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I am developing a web application which stores encrypted data on a server. I want to derive the encryption key as well as the login key from a single user password, so I want to use libsodiums crypto_pwhash to generate a long enough key, that I can split in two. The idea is that the server cannot decrypt the encrypted data.

To use this function it needs a salt. I understand that the salt may not be secret, but it must be stored somewhere.

  • If I store it in the server, it must be retrieved before authentication (because it is needed to derive the login key). So this would allow for testing if a username exists without knowing its login key. I am unsure if that would be a security risk.

  • Could I derive the salt some other way? What if I would just hash the username? Or the password itself? Or would I run into the risk of not having enough entropy?

  • The usual procedure is to store the salt in the same database entry as the username and the password hash. If you then look up the user name you'll find the salt with which to process the password. This usually allows for random salts. – SEJPM Jul 14 '15 at 11:42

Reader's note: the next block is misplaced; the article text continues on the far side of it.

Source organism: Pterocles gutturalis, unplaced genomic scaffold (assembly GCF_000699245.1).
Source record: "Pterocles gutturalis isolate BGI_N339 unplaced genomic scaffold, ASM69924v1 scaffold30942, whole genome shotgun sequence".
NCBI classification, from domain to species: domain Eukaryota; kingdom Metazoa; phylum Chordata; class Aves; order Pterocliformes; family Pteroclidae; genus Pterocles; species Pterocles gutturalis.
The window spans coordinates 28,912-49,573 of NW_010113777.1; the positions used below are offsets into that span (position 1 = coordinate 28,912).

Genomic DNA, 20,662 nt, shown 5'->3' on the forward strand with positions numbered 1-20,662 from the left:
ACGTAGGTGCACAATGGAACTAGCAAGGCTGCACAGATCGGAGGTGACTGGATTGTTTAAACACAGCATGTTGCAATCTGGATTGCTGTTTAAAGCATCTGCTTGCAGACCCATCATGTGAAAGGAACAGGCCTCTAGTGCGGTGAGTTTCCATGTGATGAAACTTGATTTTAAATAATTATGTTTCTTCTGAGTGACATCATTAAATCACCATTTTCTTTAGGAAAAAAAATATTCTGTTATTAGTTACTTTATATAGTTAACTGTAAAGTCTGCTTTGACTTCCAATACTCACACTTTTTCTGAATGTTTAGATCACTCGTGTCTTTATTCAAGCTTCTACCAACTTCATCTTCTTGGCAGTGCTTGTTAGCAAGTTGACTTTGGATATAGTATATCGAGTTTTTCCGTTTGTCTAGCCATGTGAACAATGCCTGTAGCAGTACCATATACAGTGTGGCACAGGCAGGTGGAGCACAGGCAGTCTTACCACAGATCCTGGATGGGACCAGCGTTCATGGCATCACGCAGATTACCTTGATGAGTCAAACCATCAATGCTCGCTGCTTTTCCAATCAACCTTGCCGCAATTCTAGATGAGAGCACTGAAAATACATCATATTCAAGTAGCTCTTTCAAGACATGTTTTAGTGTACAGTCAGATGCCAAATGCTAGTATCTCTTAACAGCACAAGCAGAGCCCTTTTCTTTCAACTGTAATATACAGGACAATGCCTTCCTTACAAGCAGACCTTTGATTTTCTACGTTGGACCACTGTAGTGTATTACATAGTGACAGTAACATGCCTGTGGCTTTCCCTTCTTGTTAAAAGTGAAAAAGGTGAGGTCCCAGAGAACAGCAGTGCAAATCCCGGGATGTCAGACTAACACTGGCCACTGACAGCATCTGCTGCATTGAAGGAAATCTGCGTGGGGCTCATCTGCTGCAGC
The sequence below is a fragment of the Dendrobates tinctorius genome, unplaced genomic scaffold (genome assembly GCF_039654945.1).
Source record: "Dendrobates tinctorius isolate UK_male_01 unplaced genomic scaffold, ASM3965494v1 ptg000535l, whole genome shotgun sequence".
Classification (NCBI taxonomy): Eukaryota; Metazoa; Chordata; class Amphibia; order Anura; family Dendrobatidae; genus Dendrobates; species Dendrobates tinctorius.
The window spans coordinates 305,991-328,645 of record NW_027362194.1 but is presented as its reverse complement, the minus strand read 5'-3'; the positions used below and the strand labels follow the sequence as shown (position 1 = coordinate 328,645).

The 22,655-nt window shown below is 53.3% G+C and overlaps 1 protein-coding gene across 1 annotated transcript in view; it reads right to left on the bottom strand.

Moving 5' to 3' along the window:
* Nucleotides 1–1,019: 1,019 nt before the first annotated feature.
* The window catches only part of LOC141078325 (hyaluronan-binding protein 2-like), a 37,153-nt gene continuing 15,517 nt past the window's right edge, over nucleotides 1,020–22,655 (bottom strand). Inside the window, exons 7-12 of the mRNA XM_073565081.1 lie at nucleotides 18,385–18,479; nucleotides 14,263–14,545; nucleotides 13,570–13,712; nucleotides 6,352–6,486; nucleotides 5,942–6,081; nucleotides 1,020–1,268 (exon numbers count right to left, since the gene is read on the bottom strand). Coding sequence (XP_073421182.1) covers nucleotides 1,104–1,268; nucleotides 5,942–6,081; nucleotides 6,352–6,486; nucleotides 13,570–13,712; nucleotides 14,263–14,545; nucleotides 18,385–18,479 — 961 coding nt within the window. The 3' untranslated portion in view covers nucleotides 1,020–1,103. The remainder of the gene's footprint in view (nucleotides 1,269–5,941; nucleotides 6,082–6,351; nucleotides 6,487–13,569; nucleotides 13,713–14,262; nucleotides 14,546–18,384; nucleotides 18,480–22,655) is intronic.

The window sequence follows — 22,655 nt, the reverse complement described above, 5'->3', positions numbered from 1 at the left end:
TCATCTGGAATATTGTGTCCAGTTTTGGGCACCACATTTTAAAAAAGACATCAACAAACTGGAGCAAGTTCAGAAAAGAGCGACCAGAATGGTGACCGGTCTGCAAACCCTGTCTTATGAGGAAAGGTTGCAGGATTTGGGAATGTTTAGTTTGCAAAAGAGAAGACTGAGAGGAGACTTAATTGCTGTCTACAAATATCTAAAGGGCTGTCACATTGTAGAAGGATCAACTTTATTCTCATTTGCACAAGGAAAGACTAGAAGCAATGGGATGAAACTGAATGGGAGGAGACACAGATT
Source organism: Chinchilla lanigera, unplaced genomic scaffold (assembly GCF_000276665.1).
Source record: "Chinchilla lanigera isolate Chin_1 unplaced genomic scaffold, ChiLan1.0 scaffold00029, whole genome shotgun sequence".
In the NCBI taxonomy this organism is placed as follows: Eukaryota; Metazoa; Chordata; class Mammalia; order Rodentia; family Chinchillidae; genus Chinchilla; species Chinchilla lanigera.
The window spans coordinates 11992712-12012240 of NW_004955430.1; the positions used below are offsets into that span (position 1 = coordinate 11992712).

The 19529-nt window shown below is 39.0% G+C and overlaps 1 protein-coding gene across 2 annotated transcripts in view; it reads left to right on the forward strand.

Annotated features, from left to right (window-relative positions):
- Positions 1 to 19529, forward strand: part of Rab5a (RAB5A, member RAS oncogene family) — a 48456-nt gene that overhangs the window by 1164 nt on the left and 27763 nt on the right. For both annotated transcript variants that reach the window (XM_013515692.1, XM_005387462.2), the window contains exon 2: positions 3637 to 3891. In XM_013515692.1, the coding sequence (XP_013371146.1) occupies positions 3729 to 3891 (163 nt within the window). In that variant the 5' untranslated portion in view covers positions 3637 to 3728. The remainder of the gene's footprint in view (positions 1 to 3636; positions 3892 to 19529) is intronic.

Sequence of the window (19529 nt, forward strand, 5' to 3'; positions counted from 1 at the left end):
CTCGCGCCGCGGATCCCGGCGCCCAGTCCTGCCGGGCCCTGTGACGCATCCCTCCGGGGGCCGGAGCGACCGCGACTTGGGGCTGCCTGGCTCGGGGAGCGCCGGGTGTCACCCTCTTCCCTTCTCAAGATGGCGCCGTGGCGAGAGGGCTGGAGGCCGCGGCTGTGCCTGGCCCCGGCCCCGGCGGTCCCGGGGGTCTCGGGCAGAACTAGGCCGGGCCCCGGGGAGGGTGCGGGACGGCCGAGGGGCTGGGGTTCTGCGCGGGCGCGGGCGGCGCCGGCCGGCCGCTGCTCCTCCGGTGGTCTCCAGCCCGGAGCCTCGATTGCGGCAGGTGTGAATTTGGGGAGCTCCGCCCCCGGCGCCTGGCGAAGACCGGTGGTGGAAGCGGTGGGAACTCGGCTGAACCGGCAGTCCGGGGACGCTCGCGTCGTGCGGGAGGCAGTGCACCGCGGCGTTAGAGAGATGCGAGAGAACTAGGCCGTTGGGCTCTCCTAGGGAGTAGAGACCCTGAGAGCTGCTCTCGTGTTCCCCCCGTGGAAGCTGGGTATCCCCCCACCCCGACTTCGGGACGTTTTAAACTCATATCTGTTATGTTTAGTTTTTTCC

• @SEJPM: MMh, ok, but that is for storing a hashed password on the server, correct? If I understand correctly, normally the client sends its password to the server and the server tests it with a stored hash using the salt. But I never want to send the password to the server. I want to salt/hash it on the client side. – Nathan Jul 14 '15 at 15:47
  • The password itself is equivalent to not using a salt at all. The username combined with your site name is decent. You can combine it with a salt stored on the server which the client can query before logging in. – CodesInChaos Jul 14 '15 at 15:52
  • I am having a hard time understanding your proposal. Is the data encrypted with javascript in the browser? Then you want to use the same password for authenticating the user and client side encryption? A good process diagram might be helpful. – mikeazo Jul 14 '15 at 17:00
  • @mikeazo I tried to clarify the question with my last edit. – Nathan Jul 14 '15 at 20:31